A zoo that has the last Sumatran rhino in the United States on Tuesday announced plans to send him to Southeast Asia on a mission to mate and help preserve his critically endangered species.
Conservation experts at the Cincinnati Zoo say 8-year-old Harapan could be on his way within several weeks to Indonesia, where nearly all of the estimated 100 remaining Sumatran rhinos live. Numbers of the two-horned descendants of Ice Age wooly rhinos have fallen by some 90 percent since the mid-1980s as development of their Southeast Asia forest habitat and poachers seeking their prized horns took their toll.
Cincinnati's zoo has been a pioneer in breeding the species, also called "hairy rhinos," producing the first three born in captivity in modern times. Harapan will join the eldest, Andalas, who has been in Indonesia since 2007 and has produced one male offspring. Andalas will turn 14 next month.
Roth said final details and permits are still being worked out so the transfer timetable is uncertain. It's expected Harapan will be flown to Jakarta, then taken by ferry to his ancestral island home of Sumatra.
Bambang Dahono Adji, director of biodiversity conservation at Indonesia's Ministry of Environment and Forestry, said preparations are underway at a rhino sanctuary at Way Kambas National Park in southern Sumatra, and hopefully Harapan will arrive by early October at the latest.
Indonesia has said it does not want to be dependent on other countries in conservation efforts by sending rhinos to be bred abroad. However, it says it welcomes any technological or scientific assistance for the Sumatran rhino breeding program.
Veteran zoo rhino keeper Paul Reinhart will accompany Harapan. He and others will work with the rhino, who already has traveled across the U.S., to condition him to being in a crate for the long flight.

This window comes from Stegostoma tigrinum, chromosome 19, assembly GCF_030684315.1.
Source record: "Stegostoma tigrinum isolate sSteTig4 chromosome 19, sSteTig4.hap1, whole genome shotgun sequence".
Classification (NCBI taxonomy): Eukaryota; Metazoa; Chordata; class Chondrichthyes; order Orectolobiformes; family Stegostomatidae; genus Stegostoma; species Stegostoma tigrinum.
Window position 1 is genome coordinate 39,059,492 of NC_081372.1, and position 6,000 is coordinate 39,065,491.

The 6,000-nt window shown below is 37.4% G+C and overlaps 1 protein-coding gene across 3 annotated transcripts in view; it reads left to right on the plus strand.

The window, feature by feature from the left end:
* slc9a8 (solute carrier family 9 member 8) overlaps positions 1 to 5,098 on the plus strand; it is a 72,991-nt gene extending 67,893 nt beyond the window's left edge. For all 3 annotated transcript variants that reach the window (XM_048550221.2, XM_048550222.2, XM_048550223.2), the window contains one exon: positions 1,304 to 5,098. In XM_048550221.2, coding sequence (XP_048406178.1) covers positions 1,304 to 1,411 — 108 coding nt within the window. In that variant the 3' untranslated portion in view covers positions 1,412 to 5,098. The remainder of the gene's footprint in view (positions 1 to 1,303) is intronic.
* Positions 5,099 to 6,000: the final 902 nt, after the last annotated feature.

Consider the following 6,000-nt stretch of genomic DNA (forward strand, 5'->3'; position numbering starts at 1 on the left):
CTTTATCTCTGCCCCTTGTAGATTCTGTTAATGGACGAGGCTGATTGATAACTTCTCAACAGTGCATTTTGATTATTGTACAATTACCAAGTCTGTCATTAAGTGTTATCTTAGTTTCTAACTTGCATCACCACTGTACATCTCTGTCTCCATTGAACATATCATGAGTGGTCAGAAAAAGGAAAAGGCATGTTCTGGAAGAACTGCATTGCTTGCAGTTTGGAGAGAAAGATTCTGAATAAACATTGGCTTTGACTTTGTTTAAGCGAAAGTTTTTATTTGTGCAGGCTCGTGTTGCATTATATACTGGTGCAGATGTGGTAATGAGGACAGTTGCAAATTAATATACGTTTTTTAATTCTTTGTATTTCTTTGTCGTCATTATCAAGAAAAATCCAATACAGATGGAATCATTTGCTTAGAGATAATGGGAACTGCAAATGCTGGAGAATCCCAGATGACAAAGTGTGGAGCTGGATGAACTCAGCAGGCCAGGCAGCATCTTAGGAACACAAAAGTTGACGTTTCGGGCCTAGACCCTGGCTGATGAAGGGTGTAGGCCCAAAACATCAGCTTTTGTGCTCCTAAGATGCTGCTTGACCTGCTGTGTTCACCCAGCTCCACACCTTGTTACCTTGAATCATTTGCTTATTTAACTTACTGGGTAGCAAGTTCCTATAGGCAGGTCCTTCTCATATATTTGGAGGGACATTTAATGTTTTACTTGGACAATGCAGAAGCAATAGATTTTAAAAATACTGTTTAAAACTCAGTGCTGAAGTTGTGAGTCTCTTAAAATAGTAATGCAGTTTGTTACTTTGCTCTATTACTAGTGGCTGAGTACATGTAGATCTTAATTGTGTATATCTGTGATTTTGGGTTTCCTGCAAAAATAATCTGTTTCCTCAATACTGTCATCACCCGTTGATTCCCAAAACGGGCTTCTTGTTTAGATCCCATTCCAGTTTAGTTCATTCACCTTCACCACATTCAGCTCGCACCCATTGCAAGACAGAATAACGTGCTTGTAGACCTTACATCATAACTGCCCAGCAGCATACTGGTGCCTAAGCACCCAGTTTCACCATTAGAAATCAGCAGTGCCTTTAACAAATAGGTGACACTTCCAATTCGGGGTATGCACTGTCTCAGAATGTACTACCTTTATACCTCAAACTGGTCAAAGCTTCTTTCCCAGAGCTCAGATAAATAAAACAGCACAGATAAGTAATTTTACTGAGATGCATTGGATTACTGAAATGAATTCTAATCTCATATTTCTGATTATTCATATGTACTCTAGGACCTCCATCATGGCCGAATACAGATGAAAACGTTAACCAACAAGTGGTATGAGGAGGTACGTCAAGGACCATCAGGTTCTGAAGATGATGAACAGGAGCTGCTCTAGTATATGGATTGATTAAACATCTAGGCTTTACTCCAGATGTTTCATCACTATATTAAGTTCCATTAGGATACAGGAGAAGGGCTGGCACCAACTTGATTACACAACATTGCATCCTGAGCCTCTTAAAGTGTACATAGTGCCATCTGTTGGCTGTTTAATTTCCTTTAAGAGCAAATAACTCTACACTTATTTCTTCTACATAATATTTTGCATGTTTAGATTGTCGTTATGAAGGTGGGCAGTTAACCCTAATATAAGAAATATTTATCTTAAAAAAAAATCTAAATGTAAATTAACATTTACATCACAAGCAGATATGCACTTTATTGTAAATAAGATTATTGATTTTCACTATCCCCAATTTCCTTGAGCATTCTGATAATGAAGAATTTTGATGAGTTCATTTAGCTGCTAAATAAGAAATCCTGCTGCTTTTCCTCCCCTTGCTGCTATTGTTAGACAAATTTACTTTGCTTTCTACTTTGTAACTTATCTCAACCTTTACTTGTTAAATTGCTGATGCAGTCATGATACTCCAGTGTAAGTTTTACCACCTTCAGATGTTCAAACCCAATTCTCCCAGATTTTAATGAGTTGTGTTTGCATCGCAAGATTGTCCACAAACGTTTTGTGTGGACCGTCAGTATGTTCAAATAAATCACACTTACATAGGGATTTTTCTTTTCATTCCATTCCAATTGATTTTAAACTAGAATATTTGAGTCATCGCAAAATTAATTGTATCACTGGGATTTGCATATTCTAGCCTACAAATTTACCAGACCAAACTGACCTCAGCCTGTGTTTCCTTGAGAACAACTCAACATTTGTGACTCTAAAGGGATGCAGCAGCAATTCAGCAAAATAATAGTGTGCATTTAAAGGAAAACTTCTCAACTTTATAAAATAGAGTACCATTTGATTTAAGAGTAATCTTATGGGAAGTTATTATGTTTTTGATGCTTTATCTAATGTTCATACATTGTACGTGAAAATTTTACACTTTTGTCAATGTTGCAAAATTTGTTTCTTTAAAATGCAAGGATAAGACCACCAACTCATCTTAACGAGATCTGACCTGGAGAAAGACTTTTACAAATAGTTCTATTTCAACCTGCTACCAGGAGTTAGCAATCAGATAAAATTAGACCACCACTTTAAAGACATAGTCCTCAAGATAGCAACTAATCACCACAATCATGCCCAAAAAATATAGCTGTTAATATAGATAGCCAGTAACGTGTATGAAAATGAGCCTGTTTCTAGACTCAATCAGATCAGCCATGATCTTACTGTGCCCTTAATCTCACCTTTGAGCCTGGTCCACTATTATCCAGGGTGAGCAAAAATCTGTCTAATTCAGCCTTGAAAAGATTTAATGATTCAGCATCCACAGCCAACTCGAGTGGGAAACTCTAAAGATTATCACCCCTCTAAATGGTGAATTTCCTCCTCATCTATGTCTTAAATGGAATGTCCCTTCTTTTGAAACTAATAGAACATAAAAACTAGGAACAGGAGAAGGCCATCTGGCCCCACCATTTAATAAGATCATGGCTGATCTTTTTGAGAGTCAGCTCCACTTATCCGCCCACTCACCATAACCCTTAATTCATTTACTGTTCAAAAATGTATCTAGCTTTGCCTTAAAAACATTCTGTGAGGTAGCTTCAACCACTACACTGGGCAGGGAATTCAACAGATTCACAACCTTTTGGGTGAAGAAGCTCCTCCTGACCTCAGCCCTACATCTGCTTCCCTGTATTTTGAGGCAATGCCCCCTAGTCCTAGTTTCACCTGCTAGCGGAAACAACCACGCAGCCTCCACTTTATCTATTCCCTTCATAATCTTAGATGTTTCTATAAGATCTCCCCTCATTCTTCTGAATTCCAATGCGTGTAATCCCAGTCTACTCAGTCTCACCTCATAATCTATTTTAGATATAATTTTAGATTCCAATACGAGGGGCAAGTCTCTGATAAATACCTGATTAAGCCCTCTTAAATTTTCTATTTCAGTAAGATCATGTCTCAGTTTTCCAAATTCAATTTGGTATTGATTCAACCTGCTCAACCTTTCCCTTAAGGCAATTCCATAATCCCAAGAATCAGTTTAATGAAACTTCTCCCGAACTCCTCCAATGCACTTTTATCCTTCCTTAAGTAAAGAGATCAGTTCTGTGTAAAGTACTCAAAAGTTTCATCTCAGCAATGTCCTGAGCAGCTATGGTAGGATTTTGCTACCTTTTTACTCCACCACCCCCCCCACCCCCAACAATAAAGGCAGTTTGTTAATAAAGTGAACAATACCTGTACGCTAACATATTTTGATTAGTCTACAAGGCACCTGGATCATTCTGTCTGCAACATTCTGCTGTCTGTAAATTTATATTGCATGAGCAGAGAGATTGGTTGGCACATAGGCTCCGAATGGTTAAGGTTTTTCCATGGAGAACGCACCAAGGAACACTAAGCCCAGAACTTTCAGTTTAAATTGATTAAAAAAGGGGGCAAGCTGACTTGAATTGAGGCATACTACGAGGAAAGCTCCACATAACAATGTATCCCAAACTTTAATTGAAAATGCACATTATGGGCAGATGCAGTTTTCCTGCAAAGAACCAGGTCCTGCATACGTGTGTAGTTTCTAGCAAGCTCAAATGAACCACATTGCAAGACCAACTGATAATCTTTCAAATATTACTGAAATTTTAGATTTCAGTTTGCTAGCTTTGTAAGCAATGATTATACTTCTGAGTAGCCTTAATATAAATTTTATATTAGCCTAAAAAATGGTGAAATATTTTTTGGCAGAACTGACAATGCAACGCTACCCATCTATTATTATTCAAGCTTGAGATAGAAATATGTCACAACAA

Harapan and Andalas' sister, Suci, died from illness last year at the zoo, after the Cincinnati conservationists had discussed trying to mate the siblings in a desperation move.
Dahono from Indonesia's environment and forestry ministry said Suci may have died because her diet at the zoo contained too much iron, and expressed concern that Harapan could face the same fate.
"The conclusion of experts is that Harapan has to be saved," Dahono said. "Therefore, we are insisting on getting Harapan back to its original habitat here rather than having it live alone there."
"We don't want to see any more premature deaths of rhinos," he added. "We don't want Harapan to become a second Suci."
Harapan was brought back to Cincinnati two years ago after being on loan to the Los Angeles Zoo. He also spent time in Florida's White Oak conservation center.
He will join Andalas at the Sumatran Rhino Sanctuary, where he lives with three females and his one male offspring, born in 2012, on the Indonesia island. With three Sumatran rhinos in a sanctuary in Malaysia and Harapan, there are only nine in captivity globally. Some scientists recently concluded that there are no more Sumatran rhinos living in the wild in Malaysia.
Conservationists and government officials met in Singapore in 2013 for a Sumatran Rhino Crisis Summit to discuss increasing action to protect the species.
Environment ministry officials in South Africa, home to most of the world's remaining rhinos overall, reported a total of 393 rhino poachings through April, an increase of more than 20 percent over the same period in 2014. Rhino advocates said recently they believe the losses are even higher.
South Africa has struggled to counter poaching syndicates cashing in on high demand for rhino horns in parts of Asia where some people claim they have medicinal properties for treating everything from hangovers to cancer.
The Christian Science Monitor reports that experts have proposed relocating the surviving Sumatran rhinos to "intensive management zones" with increased protection against poaching, in hopes of increasing the pool of mating partners and thus growing the population.
Although many people believe rhinoceroses exist only in Africa, three of the five living species – the Indian, Javan, and Sumatran rhinos – are native to Asia, reports Newsweek.
Worldwide, all rhino species are under threat of total extinction. To fight this, conservation groups have implemented various strategies, ranging from developing advanced reproduction techniques to military interventions.
Associated Press writer Ali Kotarumalos in Jakarta, Indonesia, contributed to this report.